Genichi Taguchi

Genichi Taguchi (田口 玄一 Taguchi Gen’ichi) (January 1, 1924 – June 2, 2012) was an engineer and statistician.[1] From the 1950s onwards, Taguchi developed a methodology for applying statistics to improve the quality of manufactured goods. Taguchi methods have been controversial among some conventional Western statisticians,[2][3] but others have accepted many of the concepts introduced by him as valid extensions to the body of knowledge.
Taguchi was born and raised in the textile town of Tokamachi, in Niigata prefecture. He initially studied textile engineering at Kiryu Technical College with the intention of entering the family kimono business.[4] However, with the escalation of World War II in 1942, he was drafted into the Astronomical Department of the Navigation Institute of the Imperial Japanese Navy.

After the war, in 1948 he joined the Ministry of Public Health and Welfare, where he came under the influence of eminent statistician Matosaburo Masuyama, who kindled his interest in the design of experiments. He also worked at the Institute of Statistical Mathematics during this time,[4] and supported experimental work on the production of penicillin at Morinaga Pharmaceuticals, a Morinaga Seika company.

In 1950, he joined the Electrical Communications Laboratory (ECL) of the Nippon Telegraph and Telephone Corporation just as statistical quality control was beginning to become popular in Japan,[4] under the influence of W. Edwards Deming and the Japanese Union of Scientists and Engineers. ECL was engaged in a rivalry with Bell Labs to develop cross bar and telephone switching systems, and Taguchi spent his twelve years there in developing methods for enhancing quality and reliability. Even at this point, he was beginning to consult widely in Japanese industry, with Toyota being an early adopter of his ideas.

During the 1950s, he collaborated widely and in 1954-1955 was visiting professor at the Indian Statistical Institute, where he worked with C. R. Rao, Ronald Fisher and Walter A. Shewhart.[5] While working at the SQC Unit of ISI, he was introduced to the orthogonal arrays invented by C. R. Rao – a topic which was to be instrumental in enabling him to develop the foundation blocks of what is now known as Taguchi methods.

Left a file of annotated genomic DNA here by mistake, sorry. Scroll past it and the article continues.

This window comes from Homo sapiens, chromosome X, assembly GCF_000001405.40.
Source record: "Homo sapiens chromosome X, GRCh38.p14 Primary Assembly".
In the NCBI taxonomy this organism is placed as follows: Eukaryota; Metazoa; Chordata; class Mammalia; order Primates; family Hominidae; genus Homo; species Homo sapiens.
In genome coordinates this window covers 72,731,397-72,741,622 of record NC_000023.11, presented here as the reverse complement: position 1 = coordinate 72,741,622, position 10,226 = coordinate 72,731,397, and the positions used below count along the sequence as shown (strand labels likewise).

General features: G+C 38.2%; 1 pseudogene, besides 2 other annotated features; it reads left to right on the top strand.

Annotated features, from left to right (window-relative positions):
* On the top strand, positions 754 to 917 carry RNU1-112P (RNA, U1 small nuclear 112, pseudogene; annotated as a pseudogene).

On completing his doctorate at Kyushu University in 1962,[6][7] he left ECL, though he maintained a consulting relationship. In the same year he visited Princeton University under the sponsorship of John Tukey, who arranged a spell at Bell Labs, his old ECL rivals. In 1964 he became professor of engineering at Aoyama Gakuin University, Tokyo.[5] In 1966 he began a collaboration with Yuin Wu, who later emigrated to the U.S. and, in 1980, invited Taguchi to lecture. During his visit there, Taguchi himself financed a return to Bell Labs, where his initial teaching had made little enduring impact. This second visit began a collaboration with Madhav Phadke and a growing enthusiasm for his methodology in Bell Labs and elsewhere, including Ford Motor Company, Boeing, Xerox and ITT.

Since 1982, Genichi Taguchi has been an advisor to the Japanese Standards Institute and executive director of the American Supplier Institute, an international consulting organisation.[8] His concepts pertaining to experimental design, the loss function, robust design, and the reduction of variation have influenced fields beyond product design and manufacturing, such as sales process engineering.[9]

Main article: Taguchi methods
Taguchi has made a very influential contribution to industrial statistics. Key elements of his quality philosophy include the following:

Taguchi loss function, used to measure financial loss to society resulting from poor quality;
The philosophy of off-line quality control, designing products and processes so that they are insensitive (“robust”) to parameters outside the design engineer’s control.
Innovations in the statistical design of experiments, notably the use of an outer array for factors that are uncontrollable in real life, but are systematically varied in the experiment.